### Equipment

UV-visible absorption measurements were conducted using an Agilent Spectrophotometer model 8453 (Biodirect, Inc., Taunton, MA, USA). A quartz cuvette with an optical path of 0.25 cm was used for the optical absorption measurements. Scanning tunneling microscopy (STM) measurements were performed in a NanoSurf Easy Scan E-STM (Nanosurf Inc., Boston, MA, USA), version 2.1, using a Pt/Ir tip. The STM was calibrated with measurements performed on a commercial gold ruler. Measurements performed on longitudinal features of dry deposits of submonolayer quantities of C_{12}-SH and C_{10}-SH alkyl thiols coincided with the expected molecular lengths of these molecules. A drop of the silver/SWCNT dispersion was deposited on a highly oriented graphite attached to a magnetic holder and allowed to dry prior to the measurements. TEM measurements were performed with a JEOL 2010 electron microscope (JEOL USA, Inc., Peabody, MA, USA). The samples were outgassed at 10^{-3} Torr for several days prior to placement in the TEM sample compartment. TEM measurements were performed with an acceleration voltage of 120 kV. Negatives of the micrographs were processed using standard techniques and scanned with an EPSON Perfection V750 PRO scanner (Epson, Long Beach, CA, USA) and stored in a PC computer for further analysis. Scanning electron microscopy measurements were performed with a JEOL 6460 LV SEM instrument (JEOL USA, Inc., Peabody, MA, USA) equipped with an X-ray detector for energy dispersive X-ray spectroscopy (EDAX) measurements.

### Computer simulations

Simulations of the optical absorption spectra of silver spheres are based on Mie theory. The wavelength-dependent absorbance (

*A*) of light by a substance is given by:

$A=n\gamma {I}_{\mathsf{\text{o}}}\u2215ln10$

(1)

where

*n* represents the number of absorbers,

*γ* is the absorption cross section, and

*I*
_{o} is the incident light intensity. For spheres smaller than the wavelength of the incident light, the absorption cross section may be estimated by calculating the dipole contribution to the absorption spectra as:

$\gamma =9{{\epsilon}_{\alpha}}^{3\u22152}V\left(\omega \u2215c\right){\epsilon}_{2}\u2215\left\{{\left[{\epsilon}_{1}+2{\epsilon}_{2}\right]}^{2}+{{\epsilon}_{2}}^{2}\right\}$

(2)

where

*ε*
_{
α
}is the dielectric constant of the medium,

*ω* is the frequency of the incoming radiation,

*c* is the speed of light, and

*ε*
_{1} and

*ε*
_{2} represent the real and imaginary parts of the particle's dielectric constant (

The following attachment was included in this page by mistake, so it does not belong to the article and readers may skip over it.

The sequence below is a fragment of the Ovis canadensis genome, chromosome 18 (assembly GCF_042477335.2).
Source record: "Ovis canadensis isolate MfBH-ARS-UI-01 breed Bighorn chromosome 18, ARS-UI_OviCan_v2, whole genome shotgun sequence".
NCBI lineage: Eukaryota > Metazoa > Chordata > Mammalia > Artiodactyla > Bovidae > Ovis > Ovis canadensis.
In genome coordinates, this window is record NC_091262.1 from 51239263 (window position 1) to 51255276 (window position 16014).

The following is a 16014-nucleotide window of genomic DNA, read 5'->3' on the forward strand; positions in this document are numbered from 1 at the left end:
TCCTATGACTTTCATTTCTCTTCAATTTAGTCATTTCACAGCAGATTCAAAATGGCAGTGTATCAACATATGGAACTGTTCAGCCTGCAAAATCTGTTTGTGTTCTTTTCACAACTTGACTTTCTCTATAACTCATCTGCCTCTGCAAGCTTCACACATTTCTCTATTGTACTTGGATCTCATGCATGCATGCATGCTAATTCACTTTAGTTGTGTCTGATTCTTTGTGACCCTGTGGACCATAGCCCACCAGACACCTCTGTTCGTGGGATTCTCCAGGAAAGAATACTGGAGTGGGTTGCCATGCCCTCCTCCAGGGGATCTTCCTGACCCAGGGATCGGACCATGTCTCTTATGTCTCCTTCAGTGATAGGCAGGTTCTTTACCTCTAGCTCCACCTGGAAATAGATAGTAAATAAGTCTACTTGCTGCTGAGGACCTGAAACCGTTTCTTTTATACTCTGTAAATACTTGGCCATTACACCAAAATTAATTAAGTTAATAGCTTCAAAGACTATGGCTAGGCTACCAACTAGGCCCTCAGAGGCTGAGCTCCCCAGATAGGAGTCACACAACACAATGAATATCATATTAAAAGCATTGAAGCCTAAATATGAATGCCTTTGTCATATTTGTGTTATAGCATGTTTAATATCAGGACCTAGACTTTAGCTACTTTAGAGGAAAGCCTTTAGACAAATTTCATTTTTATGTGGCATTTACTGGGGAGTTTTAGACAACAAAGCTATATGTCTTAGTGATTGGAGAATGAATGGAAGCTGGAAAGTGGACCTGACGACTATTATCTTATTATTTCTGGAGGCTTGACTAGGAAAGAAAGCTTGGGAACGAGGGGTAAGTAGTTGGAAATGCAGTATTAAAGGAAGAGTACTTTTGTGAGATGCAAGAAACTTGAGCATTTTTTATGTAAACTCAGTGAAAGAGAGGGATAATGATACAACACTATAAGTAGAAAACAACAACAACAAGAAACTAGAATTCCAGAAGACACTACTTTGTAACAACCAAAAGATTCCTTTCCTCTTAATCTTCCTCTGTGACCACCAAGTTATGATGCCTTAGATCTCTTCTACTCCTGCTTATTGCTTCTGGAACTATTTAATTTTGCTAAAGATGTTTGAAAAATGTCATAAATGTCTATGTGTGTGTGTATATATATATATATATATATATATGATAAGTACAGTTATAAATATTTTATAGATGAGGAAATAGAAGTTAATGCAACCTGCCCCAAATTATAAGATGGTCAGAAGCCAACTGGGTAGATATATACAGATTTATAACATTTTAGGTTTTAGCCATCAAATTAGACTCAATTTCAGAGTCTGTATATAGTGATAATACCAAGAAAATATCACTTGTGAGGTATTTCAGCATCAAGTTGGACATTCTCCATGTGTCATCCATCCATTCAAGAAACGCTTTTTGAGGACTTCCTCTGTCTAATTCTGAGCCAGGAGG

*ε*). In the case of silver, the real and imaginary parts of the dielectric constants have contributions from interband transitions (IB) and the excitation of the plasmon (P):

$\begin{array}{cc}\hfill {\epsilon}_{\mathsf{\text{1}}}={\epsilon}_{\mathsf{\text{1IB}}}+{\epsilon}_{\mathsf{\text{1}},\mathsf{\text{P}}}\hfill & \hfill {\epsilon}_{\mathsf{\text{2}}}={\epsilon}_{\mathsf{\text{2IB}}}+{\epsilon}_{2\mathsf{\text{P}}}\hfill \end{array}$

(3)

The plasmon contributions to the components of the dielectric constant are calculated as:

$\begin{array}{cc}\hfill {\epsilon}_{1}=1-{{\omega}_{\mathsf{\text{P}}}}^{2}\u2215\left({\omega}^{2}+{{\omega}_{\mathsf{\text{o}}}}^{2}\right)\hfill & \hfill {\epsilon}_{2}={{\omega}_{\mathsf{\text{p}}}}^{2}{\omega}_{\mathsf{\text{o}}}\u2215\left[\omega \left({\omega}^{2}+{{\omega}_{\mathsf{\text{o}}}}^{2}\right)\right]\hfill \end{array}$

(4)

where

*ω*
_{P} and

*ω* represent the frequencies corresponding to the bulk plasmon and incident light, and

*ω*
_{o} is the size-dependent surface scattering rate estimated as:

${\omega}_{\mathsf{\text{o}}}=A{v}_{\mathsf{\text{F}}}\u2215r$

(5)

where *A* is proportionality factor, *v*
_{F} is the Fermi velocity, and *r* is the particle radii.

The simulations of the absorption spectra of the one-dimensional structures are based on the Gans treatment of Mie theory. The absorption cross section within the dipole approximation is calculated as:

$\frac{\gamma}{{N}_{P}V}=\frac{2\Pi {\in}_{\alpha}^{1/2}}{3\lambda}{\displaystyle \sum}_{j}\frac{\left(\frac{1}{{P}_{j}^{2}}\right){\in}_{2}}{{\left[{\in}_{1}+\left(\frac{1-{P}_{j}}{{P}_{j}}\right){\in}_{\alpha}\right]}^{2}+{\in}_{2}^{2}}$

(6)

where *N*
_{P} and *V* represent particle concentration and volume, respectively, and *λ* is the incident light wavelength. The contributions of the real (*ε*
_{1}) and imaginary (*ε*
_{2}) components of the refractive index are obtained from Harris et al. [10]. In the equation, *P*
_{
j
} represents a geometric factor related to the coordinates of an elliptical particle [12]. The letters used in the *P*
_{
j
} represent the longitudinal axis "A" and transverse axes "B" and "C." In elongated ellipsoids, B and C are equal and represent the diameter (*d*) of the ellipsoid.